Check out Alden N. Hyashi’s review of the recently published Keeping Up with the Quants: Your Guide to Understanding and Using Analytics (Harvard Business School Publishing) written by Thomas H. Davenport and Jinho Kim. (“Thriving in a Big Data World” in the Winter 2014 issue of MIT Sloan Management Review). The book is written for executives who need to understand big data and its associated science and work with quantitative analysts (“the quants”) who do the actual analytical work. Hyashi describes the book as providing a three-step framework for how to think like a “quant”: framing the problem, solving the problem, and communicating and acting on the results.
We’ve posted generally about reframing a question, such as here and here. Davenport and Kim make the point that articulating the right question is critical to finding the data that will solve your problem, and that this takes creativity. Or, as Hyashi so eloquently states, “An important point made in Keeping Up with the Quants is that this new era of computational prowess does not obviate the need for intuition and creativity, and that is especially true in the important first step of framing a problem.”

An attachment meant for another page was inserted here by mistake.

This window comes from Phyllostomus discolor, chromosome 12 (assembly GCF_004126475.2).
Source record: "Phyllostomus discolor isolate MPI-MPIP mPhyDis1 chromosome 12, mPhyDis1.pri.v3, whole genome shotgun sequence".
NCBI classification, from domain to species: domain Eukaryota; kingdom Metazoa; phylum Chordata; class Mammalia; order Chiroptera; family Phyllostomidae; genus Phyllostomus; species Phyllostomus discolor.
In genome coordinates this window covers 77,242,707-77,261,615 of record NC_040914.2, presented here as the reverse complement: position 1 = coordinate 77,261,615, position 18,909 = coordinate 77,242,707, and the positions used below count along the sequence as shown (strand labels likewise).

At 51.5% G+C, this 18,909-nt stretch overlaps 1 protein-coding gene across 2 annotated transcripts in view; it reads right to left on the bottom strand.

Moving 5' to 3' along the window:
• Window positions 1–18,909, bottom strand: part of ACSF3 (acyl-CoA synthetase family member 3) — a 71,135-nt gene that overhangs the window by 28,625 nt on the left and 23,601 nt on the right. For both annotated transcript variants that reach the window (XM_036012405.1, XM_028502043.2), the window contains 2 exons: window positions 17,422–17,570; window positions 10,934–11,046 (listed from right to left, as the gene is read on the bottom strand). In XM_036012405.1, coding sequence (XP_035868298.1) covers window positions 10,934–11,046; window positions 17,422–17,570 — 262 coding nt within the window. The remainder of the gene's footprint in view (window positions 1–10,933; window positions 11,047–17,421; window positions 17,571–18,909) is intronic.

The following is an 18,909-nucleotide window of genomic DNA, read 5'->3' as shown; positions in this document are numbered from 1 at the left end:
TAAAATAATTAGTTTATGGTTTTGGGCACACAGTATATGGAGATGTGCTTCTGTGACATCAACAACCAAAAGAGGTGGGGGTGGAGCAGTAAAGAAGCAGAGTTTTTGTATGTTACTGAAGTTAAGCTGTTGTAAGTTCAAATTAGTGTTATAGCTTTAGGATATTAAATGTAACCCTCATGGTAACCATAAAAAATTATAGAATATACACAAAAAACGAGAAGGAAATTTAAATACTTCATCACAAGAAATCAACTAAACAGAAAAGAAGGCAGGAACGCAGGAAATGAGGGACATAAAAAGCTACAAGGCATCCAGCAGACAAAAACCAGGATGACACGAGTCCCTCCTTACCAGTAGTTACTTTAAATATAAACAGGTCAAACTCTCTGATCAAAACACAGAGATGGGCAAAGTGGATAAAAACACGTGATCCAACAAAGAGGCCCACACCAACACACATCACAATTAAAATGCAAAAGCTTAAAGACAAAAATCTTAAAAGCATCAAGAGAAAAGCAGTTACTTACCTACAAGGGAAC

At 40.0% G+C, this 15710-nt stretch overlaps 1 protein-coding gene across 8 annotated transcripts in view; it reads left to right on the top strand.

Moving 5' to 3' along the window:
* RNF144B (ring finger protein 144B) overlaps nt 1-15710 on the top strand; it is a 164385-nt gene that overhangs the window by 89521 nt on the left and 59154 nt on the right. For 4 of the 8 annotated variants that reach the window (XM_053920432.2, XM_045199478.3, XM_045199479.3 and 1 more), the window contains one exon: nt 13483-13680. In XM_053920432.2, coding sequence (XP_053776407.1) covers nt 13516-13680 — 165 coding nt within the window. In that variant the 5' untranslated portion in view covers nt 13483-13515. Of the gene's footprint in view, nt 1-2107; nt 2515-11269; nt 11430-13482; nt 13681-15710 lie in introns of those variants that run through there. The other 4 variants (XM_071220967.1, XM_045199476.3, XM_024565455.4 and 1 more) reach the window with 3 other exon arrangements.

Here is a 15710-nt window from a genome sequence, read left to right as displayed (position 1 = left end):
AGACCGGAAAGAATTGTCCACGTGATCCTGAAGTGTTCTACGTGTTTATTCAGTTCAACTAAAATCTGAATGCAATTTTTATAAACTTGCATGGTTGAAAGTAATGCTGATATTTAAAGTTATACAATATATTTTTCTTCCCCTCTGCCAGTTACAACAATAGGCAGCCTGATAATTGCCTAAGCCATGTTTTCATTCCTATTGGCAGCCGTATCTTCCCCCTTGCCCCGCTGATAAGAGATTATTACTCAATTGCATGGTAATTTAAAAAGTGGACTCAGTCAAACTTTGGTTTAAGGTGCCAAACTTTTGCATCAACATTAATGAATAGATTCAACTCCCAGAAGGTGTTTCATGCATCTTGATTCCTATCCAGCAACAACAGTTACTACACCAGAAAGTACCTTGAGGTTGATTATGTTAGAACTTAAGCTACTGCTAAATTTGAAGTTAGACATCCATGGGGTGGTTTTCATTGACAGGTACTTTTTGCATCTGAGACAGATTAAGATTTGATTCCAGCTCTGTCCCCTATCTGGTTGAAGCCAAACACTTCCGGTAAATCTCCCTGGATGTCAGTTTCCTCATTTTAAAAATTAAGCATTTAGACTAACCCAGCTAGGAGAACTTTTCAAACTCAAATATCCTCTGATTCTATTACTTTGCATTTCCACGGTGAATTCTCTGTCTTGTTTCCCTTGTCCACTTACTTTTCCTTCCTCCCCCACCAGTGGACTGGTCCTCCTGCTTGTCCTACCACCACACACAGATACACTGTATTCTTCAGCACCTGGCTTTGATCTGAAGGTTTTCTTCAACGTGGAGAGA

Data scientists might be a helpful new variety of scientist in our world, but people who know how to ask the right questions to solve a problem are as golden as they have been since the beginning of time.
In a time when much of mainstream media focuses on data breaches, government spying, social media privacy issues, and use of data to target your political vote (all important topics!), it’s great to read and understand how we can use big data to help us, not just control us. There is much debate yet to be had about the acceptable uses of data, but we certainly can’t be fully informed if we only focus on the negative. DJ Patil reminds us that there are talented people who are both passionate about data and making the world a better place.